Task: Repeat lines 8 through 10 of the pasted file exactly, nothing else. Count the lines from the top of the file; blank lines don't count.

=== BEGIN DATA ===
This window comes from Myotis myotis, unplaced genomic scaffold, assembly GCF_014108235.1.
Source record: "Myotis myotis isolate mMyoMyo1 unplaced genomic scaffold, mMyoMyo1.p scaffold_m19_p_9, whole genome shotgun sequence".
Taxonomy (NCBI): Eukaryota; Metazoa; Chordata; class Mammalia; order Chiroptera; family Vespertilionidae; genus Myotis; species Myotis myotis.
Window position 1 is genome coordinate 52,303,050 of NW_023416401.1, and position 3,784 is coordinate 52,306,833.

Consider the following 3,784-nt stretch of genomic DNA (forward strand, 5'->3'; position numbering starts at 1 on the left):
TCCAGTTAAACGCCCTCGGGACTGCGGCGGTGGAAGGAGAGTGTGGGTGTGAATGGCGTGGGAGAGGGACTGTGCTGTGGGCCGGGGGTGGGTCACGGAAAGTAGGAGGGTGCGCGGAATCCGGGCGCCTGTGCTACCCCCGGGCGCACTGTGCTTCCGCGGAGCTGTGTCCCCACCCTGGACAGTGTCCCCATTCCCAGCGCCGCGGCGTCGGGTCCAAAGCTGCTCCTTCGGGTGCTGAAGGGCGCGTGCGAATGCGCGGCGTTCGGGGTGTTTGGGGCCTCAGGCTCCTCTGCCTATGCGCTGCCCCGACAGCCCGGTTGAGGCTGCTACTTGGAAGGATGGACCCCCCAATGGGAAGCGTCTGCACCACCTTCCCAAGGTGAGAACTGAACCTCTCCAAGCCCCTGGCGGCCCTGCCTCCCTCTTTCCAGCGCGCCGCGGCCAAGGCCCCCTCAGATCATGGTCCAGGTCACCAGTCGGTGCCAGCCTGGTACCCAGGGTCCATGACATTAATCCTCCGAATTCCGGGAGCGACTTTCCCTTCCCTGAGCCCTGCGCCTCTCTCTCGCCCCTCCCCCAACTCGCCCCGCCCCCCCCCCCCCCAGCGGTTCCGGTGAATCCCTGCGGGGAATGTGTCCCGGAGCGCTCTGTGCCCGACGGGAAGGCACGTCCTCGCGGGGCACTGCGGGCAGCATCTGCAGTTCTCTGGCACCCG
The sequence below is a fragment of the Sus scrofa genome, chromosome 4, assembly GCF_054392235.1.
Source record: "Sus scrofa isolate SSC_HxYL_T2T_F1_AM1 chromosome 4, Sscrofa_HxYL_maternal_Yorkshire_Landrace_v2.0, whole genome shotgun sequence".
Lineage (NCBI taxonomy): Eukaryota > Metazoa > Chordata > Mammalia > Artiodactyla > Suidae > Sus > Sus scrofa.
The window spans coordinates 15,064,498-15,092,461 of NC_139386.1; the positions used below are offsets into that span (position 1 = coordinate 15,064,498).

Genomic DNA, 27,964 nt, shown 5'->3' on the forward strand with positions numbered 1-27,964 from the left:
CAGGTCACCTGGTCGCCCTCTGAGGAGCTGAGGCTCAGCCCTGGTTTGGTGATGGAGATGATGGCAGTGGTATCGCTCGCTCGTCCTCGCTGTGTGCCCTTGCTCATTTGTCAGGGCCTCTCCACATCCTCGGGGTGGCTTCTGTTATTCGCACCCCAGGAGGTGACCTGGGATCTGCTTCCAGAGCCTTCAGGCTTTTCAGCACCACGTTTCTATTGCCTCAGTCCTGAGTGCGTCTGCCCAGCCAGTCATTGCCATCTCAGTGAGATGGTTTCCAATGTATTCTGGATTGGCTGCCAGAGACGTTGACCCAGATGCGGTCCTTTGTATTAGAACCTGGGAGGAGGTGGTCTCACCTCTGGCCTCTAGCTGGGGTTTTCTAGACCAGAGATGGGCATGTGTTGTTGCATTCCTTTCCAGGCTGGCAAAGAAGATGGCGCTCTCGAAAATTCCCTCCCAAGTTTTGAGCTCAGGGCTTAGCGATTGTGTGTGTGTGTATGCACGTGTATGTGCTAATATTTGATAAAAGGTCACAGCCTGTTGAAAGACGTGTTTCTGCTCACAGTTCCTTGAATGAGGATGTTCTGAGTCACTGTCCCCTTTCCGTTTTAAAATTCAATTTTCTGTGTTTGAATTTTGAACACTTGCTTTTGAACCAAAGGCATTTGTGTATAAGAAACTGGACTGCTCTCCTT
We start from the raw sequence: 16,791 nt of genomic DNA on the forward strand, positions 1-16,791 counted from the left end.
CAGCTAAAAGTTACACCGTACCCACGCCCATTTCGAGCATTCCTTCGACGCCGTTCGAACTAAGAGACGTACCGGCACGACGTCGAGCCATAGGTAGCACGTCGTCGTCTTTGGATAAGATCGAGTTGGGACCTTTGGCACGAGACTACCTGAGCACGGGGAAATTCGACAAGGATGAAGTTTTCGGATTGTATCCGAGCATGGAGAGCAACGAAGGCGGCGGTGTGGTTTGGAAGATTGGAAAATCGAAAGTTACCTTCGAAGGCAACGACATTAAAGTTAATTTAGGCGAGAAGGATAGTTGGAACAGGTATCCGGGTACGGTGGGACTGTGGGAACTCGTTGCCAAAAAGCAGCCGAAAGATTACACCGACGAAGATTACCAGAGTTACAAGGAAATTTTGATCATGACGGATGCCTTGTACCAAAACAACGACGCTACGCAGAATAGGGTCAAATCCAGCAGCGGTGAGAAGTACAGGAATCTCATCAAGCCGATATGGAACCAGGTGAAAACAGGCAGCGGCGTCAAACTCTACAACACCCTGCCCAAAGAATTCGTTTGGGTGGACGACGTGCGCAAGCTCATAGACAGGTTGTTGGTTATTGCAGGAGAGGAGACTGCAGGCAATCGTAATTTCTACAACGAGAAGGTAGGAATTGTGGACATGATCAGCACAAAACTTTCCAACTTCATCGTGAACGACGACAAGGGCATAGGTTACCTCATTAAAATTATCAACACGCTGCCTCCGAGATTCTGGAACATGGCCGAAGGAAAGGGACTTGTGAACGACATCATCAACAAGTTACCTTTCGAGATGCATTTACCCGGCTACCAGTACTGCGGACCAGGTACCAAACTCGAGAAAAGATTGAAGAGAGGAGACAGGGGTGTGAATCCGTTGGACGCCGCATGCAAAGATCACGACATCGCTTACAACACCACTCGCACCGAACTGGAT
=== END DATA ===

Source record: "Sus scrofa isolate SSC_HxYL_T2T_F1_AM1 chromosome 4, Sscrofa_HxYL_maternal_Yorkshire_Landrace_v2.0, whole genome shotgun sequence".
Lineage (NCBI taxonomy): Eukaryota > Metazoa > Chordata > Mammalia > Artiodactyla > Suidae > Sus > Sus scrofa.
The window spans coordinates 15,064,498-15,092,461 of NC_139386.1; the positions used below are offsets into that span (position 1 = coordinate 15,064,498).